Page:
This case dealt with the questions whether the Constitution guaranteed the right to a clean environment as a part of the right to life and whether there was locus standi of NGOs or individuals working for the protection of the environment. The petitioners claimed that the respondents’ industrial activities had caused environmental degradation to Godawari forest and its surroundings. The respondents’ factory emitted dust, minerals, smoke and sands, which had excessively polluted the nearby water bodies, land and atmosphere of the said area, thus causing danger to the property, life and health of the people around. Thus the petitioners filed this writ petition seeking mandamus in the name of the respondents, to enforce the right of the people to live in a healthy environment.
The court was of the view that a clean and healthy environment was part of the right to life under Article 11 (1) of the Constitution of the Kingdom of Nepal 1990. Life was threatened in polluted environment and it was the legitimate right of an individual to be free from a polluted environment. As the protection of environment was directly related with life of the human being, it should be accepted that this matter was included in Article 11(1) of the Constitution of the Kingdom of Nepal (1990).
Regarding the locus standi the court emphasized that the applicant had a profound interest in the present environmental issue. In fact an environmental problem was a matter of public interest and concern. The petitioner had a strong relationship with the environmental subject of the present dispute. The present Constitution had established public interest as a protectable fundamental right. Also, environmental conservation according to the constitution was one of the basic Directive Principles of the State. Environmental conservation was one of the objectives of the applicant, so the applicant had locus standi for the prevention of the environmental degradation.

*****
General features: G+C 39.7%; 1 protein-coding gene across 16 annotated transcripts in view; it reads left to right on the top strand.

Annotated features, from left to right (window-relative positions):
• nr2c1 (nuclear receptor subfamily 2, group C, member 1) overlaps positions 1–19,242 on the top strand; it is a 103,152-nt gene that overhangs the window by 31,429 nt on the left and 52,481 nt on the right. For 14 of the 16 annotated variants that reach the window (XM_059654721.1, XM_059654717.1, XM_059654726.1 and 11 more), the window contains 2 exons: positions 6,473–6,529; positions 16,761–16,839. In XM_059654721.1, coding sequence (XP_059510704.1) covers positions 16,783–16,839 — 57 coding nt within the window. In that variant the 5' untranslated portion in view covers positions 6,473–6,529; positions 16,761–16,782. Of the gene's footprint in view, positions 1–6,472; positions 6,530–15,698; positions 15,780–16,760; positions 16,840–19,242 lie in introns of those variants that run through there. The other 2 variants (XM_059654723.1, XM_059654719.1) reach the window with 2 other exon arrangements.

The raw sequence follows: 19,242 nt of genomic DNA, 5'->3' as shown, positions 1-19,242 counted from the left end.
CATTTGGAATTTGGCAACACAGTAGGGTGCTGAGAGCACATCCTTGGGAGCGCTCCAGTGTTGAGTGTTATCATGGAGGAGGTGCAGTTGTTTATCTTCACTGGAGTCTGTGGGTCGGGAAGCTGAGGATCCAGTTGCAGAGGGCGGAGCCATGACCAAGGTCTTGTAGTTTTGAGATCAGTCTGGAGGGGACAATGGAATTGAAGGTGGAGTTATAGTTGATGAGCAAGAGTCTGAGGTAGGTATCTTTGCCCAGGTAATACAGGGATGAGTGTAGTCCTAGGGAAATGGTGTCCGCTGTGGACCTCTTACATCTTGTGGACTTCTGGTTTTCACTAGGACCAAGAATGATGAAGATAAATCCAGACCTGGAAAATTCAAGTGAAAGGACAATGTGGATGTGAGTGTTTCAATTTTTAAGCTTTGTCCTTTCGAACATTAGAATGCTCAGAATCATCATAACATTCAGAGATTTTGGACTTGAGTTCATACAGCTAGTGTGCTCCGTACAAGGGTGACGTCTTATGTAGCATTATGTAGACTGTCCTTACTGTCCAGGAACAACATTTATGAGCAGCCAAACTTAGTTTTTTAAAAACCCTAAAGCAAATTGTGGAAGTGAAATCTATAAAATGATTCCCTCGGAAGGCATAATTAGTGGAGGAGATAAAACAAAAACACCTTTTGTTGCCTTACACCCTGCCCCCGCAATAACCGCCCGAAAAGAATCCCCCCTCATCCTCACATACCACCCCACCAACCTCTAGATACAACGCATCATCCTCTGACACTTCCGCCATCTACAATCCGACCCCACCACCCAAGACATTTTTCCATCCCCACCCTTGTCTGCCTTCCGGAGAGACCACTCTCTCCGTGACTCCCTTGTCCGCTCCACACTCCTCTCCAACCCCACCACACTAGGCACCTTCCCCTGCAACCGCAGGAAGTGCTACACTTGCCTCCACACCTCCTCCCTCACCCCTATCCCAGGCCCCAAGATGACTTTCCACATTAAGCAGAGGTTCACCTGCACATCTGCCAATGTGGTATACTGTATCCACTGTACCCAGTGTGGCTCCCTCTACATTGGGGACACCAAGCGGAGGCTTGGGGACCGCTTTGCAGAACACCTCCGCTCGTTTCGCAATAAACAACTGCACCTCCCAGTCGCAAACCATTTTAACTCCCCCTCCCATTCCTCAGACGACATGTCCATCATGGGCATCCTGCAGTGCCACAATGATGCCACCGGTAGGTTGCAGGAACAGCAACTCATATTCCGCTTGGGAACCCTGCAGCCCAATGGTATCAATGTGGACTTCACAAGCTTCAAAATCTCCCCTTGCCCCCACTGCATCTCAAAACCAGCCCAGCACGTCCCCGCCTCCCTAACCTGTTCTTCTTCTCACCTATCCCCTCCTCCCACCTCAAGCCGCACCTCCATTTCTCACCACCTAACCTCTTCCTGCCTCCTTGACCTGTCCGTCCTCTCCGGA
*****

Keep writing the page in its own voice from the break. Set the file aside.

The court also stressed that it was beyond doubt that industry was the foundation of development of the country. Both the country and society needed development, but it was essential to maintain environmental balance along with industry. However, the petitioner had not been able to clearly point out a specific section of the law that had not been obeyed or followed. For the purpose of mandamus, legal duty had to be definite and fixed. Therefore mandamus could not be issued. Taking into account the sensitive, humanitarian issue of national and international importance such as the protection of the environment of Godawari area, the court decided to issue directives in the name of the respondents to enforce the Minerals Act (1985), enact necessary legislation for protection of air, water, sound and environment and to take action for protection of the environment of Godawari area.